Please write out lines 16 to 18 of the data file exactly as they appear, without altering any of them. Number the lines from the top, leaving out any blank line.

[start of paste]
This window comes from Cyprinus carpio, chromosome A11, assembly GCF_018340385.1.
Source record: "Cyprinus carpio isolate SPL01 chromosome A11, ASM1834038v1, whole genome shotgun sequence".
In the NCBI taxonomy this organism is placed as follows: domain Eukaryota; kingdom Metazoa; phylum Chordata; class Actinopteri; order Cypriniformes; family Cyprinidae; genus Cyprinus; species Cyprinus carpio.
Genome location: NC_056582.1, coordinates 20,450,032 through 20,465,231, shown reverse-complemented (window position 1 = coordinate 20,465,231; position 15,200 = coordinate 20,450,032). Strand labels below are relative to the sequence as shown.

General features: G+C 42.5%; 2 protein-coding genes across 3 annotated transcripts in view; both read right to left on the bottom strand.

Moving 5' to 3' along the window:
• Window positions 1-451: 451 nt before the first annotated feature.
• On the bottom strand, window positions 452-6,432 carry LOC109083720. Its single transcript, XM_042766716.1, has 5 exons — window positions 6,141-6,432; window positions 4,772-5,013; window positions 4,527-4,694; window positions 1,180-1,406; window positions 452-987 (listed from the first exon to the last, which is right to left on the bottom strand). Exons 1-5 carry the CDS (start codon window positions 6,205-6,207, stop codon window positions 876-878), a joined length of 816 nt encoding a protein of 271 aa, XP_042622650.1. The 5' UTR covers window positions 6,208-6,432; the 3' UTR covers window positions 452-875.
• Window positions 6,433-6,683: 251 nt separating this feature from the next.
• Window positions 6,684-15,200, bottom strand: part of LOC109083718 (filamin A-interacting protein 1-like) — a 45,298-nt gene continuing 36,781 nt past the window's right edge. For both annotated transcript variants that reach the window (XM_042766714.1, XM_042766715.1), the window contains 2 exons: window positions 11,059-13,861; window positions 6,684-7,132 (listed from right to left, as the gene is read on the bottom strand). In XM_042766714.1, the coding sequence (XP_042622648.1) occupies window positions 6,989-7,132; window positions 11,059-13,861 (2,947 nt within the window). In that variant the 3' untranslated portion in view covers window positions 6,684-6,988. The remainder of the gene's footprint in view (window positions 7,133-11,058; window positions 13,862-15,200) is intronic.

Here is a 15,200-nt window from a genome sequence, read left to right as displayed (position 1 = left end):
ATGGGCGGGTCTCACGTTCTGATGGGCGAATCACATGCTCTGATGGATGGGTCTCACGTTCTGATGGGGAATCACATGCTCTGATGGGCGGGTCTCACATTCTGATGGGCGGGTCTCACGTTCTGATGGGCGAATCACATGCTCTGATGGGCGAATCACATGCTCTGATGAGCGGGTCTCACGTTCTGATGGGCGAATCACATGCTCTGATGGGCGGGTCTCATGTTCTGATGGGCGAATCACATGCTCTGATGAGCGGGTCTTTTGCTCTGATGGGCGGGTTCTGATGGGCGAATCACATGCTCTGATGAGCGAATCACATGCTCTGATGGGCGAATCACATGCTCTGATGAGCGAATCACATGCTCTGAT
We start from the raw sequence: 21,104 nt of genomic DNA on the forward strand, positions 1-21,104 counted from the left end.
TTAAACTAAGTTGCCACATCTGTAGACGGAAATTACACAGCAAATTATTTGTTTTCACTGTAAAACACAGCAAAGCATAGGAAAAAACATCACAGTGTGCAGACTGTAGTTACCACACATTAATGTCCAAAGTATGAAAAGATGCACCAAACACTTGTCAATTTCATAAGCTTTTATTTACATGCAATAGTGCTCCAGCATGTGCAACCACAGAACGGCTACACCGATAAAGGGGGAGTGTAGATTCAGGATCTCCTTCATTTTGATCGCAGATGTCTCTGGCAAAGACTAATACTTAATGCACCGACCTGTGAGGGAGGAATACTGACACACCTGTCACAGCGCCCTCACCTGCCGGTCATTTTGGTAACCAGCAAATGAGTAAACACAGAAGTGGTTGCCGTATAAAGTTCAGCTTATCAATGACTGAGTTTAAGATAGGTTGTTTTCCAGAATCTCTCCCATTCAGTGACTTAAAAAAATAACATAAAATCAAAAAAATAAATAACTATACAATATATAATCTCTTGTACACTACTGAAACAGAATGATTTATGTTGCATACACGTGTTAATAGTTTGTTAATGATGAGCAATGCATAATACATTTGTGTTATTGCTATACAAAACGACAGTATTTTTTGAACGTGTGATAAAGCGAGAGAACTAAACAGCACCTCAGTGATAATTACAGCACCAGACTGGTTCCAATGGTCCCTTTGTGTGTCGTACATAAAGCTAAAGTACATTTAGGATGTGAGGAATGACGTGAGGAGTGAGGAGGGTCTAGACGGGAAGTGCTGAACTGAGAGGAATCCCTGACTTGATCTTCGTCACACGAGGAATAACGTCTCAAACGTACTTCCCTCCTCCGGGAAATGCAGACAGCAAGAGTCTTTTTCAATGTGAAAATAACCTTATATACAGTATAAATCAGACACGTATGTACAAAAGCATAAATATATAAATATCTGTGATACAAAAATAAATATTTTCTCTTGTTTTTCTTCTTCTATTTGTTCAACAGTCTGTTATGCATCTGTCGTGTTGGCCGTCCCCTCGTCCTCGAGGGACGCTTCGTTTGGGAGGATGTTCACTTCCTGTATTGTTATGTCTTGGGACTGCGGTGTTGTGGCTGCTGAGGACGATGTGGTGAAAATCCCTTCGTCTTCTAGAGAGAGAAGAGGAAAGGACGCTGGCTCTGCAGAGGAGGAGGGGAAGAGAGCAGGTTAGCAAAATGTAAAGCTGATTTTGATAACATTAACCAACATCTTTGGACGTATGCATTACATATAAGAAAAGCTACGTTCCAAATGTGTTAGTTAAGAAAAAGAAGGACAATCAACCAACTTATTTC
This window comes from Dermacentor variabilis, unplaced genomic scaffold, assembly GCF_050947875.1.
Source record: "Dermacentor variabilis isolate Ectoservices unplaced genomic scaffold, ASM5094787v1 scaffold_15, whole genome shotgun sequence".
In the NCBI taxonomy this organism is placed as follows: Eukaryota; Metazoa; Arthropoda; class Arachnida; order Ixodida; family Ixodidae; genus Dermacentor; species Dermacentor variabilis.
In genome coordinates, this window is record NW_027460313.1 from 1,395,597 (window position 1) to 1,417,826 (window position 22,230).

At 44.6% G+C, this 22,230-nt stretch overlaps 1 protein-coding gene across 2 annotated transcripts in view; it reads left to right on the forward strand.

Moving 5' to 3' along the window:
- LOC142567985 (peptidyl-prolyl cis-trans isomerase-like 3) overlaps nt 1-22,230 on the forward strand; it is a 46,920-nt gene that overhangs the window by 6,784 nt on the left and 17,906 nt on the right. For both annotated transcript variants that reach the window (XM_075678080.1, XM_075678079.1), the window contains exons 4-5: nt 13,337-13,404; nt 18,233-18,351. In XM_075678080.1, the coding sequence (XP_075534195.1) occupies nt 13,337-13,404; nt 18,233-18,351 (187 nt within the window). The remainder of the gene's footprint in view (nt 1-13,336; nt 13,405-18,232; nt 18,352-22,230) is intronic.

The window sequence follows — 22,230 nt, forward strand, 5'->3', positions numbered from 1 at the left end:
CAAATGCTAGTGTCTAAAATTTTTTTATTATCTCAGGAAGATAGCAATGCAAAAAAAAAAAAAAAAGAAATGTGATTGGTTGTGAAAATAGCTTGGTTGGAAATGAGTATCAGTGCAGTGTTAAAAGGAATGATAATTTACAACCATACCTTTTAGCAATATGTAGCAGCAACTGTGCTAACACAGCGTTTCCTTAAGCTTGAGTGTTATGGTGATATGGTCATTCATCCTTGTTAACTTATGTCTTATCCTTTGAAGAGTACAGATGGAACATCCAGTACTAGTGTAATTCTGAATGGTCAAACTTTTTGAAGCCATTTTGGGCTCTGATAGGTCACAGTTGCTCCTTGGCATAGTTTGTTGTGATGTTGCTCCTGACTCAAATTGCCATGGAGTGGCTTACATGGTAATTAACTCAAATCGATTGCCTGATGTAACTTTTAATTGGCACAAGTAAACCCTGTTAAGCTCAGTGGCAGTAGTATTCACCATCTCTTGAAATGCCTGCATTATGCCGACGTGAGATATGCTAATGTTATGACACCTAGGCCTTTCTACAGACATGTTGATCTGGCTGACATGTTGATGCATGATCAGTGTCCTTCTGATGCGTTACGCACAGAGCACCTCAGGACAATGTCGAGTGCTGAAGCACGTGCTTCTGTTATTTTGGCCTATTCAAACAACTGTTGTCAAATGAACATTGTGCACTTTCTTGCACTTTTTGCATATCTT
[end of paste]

Source record: "Dermacentor variabilis isolate Ectoservices unplaced genomic scaffold, ASM5094787v1 scaffold_15, whole genome shotgun sequence".
In the NCBI taxonomy this organism is placed as follows: Eukaryota; Metazoa; Arthropoda; class Arachnida; order Ixodida; family Ixodidae; genus Dermacentor; species Dermacentor variabilis.
In genome coordinates, this window is record NW_027460313.1 from 1,395,597 (window position 1) to 1,417,826 (window position 22,230).